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Going Back To Work/Play

One of the strongest desires of any surgical patient is to get back to a normal life after their surgery is complete. Further, most patients are excited about the possibilities of their new life and want to get into the swing of things with haste. While we want to provide the smoothest possible transition into regular life, there’s no getting around safety. As such, we encourage you to take the time necessary to recovery fully. Throughout your recovery, you will be quoted a “back to work” time frame. This is simply an estimate that depends on many factors in your recovery.

Going Back to Work

Depending on the procedure, you may be able to return to work after 2 to 5 weeks. This will also depend on the progression of your recovery. During this period, it is important that you get plenty of rest as complications can occur if you over exert before you are fully healed. While we know that you will want to return to work as soon as possible, your long-term recovery after bariatric surgery rests on proper care.

Those who have strenuous jobs may have to wait up to 6 weeks before they are fully healed. Lifting more than 20 pounds within that time is strictly prohibited as it can put unnecessary strains on the abdomen and cause serious complications at the surgical site. We suggest that you discuss your work pattern at your one month follow-up appointment to ensure that your condition will allow for it.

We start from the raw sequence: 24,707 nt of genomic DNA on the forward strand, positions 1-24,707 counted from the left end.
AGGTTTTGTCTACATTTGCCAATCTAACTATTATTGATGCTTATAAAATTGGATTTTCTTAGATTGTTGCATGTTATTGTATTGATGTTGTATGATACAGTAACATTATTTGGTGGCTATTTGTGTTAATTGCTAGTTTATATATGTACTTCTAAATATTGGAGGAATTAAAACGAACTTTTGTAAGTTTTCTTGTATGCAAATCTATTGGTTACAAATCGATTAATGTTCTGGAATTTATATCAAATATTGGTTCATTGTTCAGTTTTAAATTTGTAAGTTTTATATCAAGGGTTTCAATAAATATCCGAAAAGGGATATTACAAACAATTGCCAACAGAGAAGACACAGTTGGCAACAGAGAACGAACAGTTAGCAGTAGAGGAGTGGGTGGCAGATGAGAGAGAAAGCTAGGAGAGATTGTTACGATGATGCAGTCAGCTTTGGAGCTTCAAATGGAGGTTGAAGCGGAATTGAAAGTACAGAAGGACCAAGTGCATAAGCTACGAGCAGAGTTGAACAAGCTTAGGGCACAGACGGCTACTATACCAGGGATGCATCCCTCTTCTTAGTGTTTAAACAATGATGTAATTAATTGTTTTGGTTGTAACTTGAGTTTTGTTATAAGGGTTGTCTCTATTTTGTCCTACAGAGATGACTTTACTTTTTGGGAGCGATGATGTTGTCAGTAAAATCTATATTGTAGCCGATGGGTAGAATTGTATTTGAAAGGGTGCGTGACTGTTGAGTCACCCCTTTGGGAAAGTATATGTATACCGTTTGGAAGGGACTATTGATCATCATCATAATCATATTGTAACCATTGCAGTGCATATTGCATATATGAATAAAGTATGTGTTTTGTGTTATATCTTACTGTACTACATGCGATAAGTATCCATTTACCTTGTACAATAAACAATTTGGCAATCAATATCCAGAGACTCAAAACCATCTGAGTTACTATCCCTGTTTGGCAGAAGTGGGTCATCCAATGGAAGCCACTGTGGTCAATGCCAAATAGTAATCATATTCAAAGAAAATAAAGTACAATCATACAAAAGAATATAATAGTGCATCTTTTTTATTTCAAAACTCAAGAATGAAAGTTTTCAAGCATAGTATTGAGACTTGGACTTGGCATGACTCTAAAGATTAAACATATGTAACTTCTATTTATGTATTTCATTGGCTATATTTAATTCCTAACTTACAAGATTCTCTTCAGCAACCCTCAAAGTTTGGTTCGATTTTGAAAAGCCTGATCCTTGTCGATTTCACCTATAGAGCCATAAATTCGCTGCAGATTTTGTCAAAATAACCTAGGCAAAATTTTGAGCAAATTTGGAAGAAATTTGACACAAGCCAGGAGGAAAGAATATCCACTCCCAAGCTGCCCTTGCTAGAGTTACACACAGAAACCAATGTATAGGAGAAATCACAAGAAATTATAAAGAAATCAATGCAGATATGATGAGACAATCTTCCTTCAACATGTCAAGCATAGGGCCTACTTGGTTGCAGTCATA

With the above being said, we do want you to get up and move around at work. If it is not possible to take regular 10-15 minute breaks to walk around the office, then be sure you spend some time walking during your lunch hour. We want you to limit strenuous activity, but we want you to be active nonetheless.

Getting Back Into Normal Household Activities

Depending on your lifestyle and activity levels before surgery, the time it takes to return to normal can vary. We will certainly encourage you to walk as much as possible without overexerting yourself or causing any significant pain. You may only be able to walk for a few minutes at a time when you first get home, but you will find yourself able to increase these intervals over the course of a few days. Within a couple weeks, we want you to be exercising at least thirty minutes a day. This keeps your circulatory system pumping and continues to allow your body to heal properly.

Most patients will not be happy sitting at home doing nothing. As your condition permits, feel free to begin light house duty. For example, vacuuming with a light stick vacuum is probably OK. So too is doing the laundry. Just remember not to lift too much – like a basket full of clothes. Climbing stairs should be just fine (those undergoing an open procedure should wait at least 2 weeks), but take it easy and be careful about falling, especially if you’re taking narcotic pain medication or if you feel an unexpected tinge of pain.

By four to six weeks you should be able to perform all post-operative exercise programs and begin performing the household activities as you did before surgery. Remember that any significant pain from activities means you’ve gone too far – you should ease into more intense exercise as you are able.